Radiation detection is achieved through the use of a variety of instruments. The most common type of radiation detector is a Geiger-Mueller (GM) tube, also called a Geiger counter. There are several methods and equipment used to detect radiation. These are film badges, gas ionization devices, Geiger-Muller counters, radon detectors, personal radiation detectors, fog chambers, and scintillation counters.
As an alternative to Geiger Mueller detectors, scintillation detectors detect even the smallest amounts of artificial radioactivity. They are especially useful when looking for small amounts of hidden or shielded radiation. Many have the ability to identify the radioactive isotope as well. Scintillation detectors can function as stand-alone instruments for safety monitoring events, or can be combined with a Geiger Muller detector to provide personal dose detection and monitoring capability at extremely high dose rates.
The second major type of detectors used in radiation detection instruments are scintillation detectors. As the name implies, the topographic meter is a portable radiation detector, which typically measures the amount of radiation present and provides this information on a numerical display in units of counts per minute, counts per second, or microroentgen (µR) or microrem (µrem) per hour. Various methods and equipment are used to detect radiation, such as film plates, gas ionization devices, Geiger-Muller counters, radon detectors, personal radiation detectors, fog chambers, and scintillation counters. When talking about radiation detection instruments, there are three types of detectors that are most often used, depending on the specific needs of the device.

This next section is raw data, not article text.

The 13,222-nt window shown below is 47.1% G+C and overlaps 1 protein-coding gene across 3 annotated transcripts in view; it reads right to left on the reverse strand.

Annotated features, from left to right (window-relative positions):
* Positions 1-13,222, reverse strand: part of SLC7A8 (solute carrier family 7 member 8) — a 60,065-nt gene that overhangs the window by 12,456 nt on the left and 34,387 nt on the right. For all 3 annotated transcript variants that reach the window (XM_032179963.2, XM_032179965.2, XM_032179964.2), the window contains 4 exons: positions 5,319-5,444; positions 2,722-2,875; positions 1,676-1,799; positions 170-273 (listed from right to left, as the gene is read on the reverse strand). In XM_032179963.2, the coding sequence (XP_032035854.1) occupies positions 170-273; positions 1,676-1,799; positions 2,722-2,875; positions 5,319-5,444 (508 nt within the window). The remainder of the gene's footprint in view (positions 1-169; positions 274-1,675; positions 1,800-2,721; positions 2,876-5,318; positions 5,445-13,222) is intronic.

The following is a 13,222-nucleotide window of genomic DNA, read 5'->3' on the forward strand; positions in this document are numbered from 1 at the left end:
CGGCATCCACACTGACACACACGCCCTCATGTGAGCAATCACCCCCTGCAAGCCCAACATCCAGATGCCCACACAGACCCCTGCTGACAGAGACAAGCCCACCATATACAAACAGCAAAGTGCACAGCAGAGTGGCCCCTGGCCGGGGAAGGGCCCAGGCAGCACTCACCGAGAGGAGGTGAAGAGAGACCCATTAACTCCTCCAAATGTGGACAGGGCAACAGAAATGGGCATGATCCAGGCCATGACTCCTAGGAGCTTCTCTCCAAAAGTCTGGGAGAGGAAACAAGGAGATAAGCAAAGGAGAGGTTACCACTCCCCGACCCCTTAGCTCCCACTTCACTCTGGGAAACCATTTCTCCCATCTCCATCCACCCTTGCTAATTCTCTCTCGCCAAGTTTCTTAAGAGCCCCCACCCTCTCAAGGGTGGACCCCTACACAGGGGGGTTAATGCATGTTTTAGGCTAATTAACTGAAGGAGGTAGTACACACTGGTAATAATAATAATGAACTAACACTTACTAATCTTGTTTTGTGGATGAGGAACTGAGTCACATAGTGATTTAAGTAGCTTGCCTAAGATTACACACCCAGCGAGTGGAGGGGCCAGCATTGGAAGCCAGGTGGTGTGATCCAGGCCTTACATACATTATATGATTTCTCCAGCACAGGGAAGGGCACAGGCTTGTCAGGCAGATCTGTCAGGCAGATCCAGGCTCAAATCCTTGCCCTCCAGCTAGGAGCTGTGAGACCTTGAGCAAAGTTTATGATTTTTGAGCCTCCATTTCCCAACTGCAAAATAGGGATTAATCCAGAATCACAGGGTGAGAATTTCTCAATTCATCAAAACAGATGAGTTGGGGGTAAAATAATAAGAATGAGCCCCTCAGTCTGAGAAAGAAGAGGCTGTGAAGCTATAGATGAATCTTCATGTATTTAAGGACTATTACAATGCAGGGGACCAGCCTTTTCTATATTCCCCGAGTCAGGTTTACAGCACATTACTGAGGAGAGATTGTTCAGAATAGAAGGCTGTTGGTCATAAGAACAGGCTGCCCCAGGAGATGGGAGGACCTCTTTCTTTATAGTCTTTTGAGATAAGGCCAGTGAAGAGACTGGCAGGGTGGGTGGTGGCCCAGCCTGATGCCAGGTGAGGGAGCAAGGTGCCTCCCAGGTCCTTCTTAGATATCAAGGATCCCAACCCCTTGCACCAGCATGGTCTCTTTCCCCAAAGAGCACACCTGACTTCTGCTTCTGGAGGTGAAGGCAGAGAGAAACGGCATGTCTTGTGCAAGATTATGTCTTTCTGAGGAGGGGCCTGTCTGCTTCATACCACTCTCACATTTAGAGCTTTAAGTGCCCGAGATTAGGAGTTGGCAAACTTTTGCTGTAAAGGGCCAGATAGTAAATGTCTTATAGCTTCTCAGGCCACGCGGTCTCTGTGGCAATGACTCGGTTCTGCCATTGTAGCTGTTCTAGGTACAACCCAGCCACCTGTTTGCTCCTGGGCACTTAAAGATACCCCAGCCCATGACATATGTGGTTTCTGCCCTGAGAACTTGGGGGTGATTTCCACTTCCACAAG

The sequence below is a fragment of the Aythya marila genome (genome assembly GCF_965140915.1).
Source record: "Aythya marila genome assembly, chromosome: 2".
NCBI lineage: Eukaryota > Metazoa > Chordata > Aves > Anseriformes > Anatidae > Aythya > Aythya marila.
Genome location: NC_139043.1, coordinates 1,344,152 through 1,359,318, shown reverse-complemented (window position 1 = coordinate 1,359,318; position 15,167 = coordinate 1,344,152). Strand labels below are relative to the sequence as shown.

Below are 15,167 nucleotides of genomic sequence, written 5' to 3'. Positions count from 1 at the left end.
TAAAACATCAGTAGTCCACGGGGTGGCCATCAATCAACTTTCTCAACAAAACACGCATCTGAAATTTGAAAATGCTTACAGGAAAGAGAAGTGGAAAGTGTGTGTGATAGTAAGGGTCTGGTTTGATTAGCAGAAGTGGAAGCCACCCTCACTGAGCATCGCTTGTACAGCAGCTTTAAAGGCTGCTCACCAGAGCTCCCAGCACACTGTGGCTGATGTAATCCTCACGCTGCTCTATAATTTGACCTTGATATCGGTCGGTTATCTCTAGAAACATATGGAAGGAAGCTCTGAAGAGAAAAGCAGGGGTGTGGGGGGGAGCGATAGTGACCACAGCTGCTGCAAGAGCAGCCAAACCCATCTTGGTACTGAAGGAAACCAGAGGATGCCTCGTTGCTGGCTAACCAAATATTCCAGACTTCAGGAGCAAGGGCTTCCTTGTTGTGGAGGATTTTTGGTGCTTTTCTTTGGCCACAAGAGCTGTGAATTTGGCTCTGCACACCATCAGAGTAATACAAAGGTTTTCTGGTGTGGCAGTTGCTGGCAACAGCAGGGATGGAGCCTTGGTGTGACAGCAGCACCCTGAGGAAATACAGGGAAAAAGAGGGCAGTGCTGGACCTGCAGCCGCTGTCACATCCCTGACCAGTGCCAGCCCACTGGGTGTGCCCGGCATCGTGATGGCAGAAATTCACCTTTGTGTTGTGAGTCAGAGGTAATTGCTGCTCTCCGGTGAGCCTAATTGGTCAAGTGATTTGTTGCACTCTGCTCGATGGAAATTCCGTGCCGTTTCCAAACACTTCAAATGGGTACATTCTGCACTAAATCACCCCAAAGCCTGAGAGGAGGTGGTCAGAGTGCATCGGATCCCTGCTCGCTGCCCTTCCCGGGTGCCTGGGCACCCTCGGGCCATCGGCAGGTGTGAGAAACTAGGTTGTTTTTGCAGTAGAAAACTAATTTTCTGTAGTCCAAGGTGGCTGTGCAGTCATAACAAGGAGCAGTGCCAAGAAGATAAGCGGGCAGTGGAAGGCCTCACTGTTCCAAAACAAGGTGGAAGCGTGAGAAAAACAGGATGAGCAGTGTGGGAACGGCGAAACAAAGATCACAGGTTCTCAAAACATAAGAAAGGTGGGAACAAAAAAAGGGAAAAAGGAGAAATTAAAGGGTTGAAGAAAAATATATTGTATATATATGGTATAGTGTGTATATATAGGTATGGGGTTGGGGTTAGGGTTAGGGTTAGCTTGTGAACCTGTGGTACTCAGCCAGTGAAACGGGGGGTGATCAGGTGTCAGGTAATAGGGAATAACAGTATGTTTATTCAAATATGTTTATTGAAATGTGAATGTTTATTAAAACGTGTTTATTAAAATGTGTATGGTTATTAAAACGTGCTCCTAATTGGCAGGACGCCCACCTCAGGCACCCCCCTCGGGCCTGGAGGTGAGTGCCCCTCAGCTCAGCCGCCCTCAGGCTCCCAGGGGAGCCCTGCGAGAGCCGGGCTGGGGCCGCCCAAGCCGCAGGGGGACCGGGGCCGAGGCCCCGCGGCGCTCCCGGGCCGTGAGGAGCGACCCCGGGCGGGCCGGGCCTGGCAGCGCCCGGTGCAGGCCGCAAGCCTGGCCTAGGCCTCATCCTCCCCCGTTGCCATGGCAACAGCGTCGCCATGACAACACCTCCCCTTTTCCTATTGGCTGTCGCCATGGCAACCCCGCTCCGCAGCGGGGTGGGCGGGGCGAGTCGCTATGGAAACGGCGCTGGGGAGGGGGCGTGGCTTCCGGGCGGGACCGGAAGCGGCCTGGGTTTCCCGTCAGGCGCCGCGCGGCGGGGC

These range from large fog chambers to personal portable devices, which is a counter used to detect radiation. Photographic film plates can be used to detect radiation as ionizing particles interact with the film to change the optical density of the film. Radiation can be detected by other means, in addition to ionization of gases, particularly in laboratory environments. An RIID is a radiation detector with the ability to analyze the energy spectrum of radiation, in order to identify the specific radioactive material (radionuclide) that emits the radiation.
These indicate high levels of radiation for some time, while the other detectors indicate levels of radiation at that point. A particular meter, known as a teletector, is specifically designed to detect gamma and x-ray radiation.